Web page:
Lothian Buses chiefs have been urged to reassure passengers that their decision to hand over a £20 million dividend to the city council will not have a negative impact on existing bus services.
Cash from the “extraordinary dividend” will allow councillors to proceed with initial proposals to extend the Capital’s tram route to Newhaven.
In their business report - which went before councillors this morning - Lothian Buses says the cash can be made available, starting next year and paid in full by 2021, on top of the normal annual dividend of £6m.
However Conservative councillor Nick Cook, the party’s transport spokesman on the council, said it was “vital” the public were assured that services would not be affected.
He said: “It’s a matter for the Lothian Buses board, however we remain deeply skeptical of any measures which would negatively impact on the excellent services provided by Lothian Buses.
“If this goes ahead we’d expect robust assurances that this won’t have a negative impact on users of Lothian Buses.
“The general public rely on Lothian Buses and can’t be expected to subsidise a controversial tram scheme.”
A final decision on the £162 million tram scheme will not be taken until after the city council elections in May.
Paul Lawrence, executive director of place at the city council, told today’s transport and environment committee he was satisfied with Lothian Buses’ business plan.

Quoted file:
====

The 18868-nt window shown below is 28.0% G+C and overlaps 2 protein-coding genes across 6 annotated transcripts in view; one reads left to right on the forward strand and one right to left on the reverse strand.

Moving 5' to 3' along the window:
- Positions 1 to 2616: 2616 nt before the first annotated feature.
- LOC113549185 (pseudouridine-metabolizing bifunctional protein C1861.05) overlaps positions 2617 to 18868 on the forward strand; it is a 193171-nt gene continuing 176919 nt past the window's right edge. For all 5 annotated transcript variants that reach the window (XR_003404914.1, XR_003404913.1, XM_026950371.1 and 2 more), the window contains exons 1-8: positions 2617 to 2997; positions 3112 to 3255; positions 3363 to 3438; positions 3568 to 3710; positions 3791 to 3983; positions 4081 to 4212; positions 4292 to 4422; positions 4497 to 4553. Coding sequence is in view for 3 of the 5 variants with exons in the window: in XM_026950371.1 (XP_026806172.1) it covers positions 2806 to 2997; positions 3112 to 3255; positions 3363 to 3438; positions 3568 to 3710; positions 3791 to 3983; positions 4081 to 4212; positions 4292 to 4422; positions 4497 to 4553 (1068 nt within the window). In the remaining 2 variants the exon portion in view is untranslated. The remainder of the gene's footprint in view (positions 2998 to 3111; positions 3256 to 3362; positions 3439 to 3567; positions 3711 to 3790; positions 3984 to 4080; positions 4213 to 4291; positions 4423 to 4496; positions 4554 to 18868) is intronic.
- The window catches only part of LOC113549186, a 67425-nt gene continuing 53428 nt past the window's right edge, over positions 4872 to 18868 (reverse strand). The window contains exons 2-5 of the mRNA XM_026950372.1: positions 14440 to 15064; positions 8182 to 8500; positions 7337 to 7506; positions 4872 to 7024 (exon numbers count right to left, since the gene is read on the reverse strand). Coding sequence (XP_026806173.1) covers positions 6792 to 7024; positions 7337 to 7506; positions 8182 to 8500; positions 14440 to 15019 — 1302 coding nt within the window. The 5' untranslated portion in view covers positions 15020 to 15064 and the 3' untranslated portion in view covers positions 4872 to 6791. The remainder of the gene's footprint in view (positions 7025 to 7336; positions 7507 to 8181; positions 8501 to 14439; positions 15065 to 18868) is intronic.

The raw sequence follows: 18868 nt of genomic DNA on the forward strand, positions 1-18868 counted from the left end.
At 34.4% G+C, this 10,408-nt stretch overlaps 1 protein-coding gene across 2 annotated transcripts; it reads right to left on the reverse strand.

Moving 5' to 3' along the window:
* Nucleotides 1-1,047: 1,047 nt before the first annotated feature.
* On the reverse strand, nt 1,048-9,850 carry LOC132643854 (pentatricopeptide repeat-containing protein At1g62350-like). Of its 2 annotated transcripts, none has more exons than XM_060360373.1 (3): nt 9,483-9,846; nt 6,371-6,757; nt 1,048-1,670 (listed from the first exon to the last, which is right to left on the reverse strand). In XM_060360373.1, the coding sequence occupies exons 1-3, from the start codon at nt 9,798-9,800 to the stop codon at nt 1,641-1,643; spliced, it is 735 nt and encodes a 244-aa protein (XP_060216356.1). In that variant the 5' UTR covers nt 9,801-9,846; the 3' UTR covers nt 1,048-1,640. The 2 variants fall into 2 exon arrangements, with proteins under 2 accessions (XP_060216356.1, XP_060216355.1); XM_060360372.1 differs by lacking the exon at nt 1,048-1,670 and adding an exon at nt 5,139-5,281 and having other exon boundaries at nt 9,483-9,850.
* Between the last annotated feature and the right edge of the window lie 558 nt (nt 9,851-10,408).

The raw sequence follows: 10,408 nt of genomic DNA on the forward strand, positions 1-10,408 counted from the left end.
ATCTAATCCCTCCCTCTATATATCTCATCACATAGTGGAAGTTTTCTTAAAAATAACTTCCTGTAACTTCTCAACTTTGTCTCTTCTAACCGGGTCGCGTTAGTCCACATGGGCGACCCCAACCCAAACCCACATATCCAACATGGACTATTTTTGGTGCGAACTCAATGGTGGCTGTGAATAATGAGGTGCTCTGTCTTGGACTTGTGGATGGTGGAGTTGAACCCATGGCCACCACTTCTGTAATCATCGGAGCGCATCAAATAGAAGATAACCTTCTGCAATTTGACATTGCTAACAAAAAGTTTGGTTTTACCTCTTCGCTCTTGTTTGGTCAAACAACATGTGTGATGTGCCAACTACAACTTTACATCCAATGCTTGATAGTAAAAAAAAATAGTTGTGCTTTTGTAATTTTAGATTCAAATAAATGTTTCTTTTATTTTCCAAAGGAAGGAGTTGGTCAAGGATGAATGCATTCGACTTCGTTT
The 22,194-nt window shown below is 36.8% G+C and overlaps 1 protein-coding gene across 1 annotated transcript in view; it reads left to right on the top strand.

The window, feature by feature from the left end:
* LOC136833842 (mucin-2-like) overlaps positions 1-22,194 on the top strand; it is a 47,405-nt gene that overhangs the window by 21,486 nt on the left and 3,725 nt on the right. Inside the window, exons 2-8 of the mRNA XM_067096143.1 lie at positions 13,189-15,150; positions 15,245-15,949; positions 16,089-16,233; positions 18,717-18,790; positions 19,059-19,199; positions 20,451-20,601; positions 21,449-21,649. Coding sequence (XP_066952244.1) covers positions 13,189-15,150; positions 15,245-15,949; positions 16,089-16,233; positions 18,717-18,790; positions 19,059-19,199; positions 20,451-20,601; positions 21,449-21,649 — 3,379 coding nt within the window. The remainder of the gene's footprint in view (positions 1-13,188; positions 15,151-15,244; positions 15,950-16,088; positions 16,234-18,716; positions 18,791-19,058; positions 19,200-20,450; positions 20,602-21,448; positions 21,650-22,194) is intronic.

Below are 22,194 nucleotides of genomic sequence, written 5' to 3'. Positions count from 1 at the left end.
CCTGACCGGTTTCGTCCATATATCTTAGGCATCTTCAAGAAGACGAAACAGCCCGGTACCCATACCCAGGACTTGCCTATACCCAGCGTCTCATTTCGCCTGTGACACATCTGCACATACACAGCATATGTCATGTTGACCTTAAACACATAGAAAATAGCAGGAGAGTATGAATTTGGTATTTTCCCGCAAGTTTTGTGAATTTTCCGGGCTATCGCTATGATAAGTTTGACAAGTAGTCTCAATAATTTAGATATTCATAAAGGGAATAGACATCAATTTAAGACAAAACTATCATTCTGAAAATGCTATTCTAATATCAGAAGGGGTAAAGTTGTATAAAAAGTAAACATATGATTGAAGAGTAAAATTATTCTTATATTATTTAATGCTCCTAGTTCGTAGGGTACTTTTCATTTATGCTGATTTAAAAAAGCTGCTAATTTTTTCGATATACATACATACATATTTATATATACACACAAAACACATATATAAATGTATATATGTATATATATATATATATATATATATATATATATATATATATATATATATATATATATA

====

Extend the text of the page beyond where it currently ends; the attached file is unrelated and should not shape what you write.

He said: “The matter of payment for either an annual dividend or an extraordinary dividend is a matter for the board of Lothian Buses.
“In our view the business plan submitted to us is a prudent plan. It also sets out financial priorities for Lothian Buses that they can meet their business objectives.”
His comments come after the Unite union called on the city council to scrap plans to take the £20 million sum, claiming it would put the future of public transport in Edinburgh at risk.
They said members were so concerned that union branches at Lothian Buses, Edinburgh Trams, Edinburgh Bus Tours and Edinburgh City Council had formed a new group.
Unite’s People’s Transport User Services’ Watchdog aims to help branches share information and plan lobbying.
Tony Trench, Unite regional officer, said: “We plan for this new organisation to become a powerful voice, defending our members’ interests and acting as a watchdog to defend and promote affordable, good-quality publicly-owned transport in the city.”
Lothian Buses has been contacted for comment.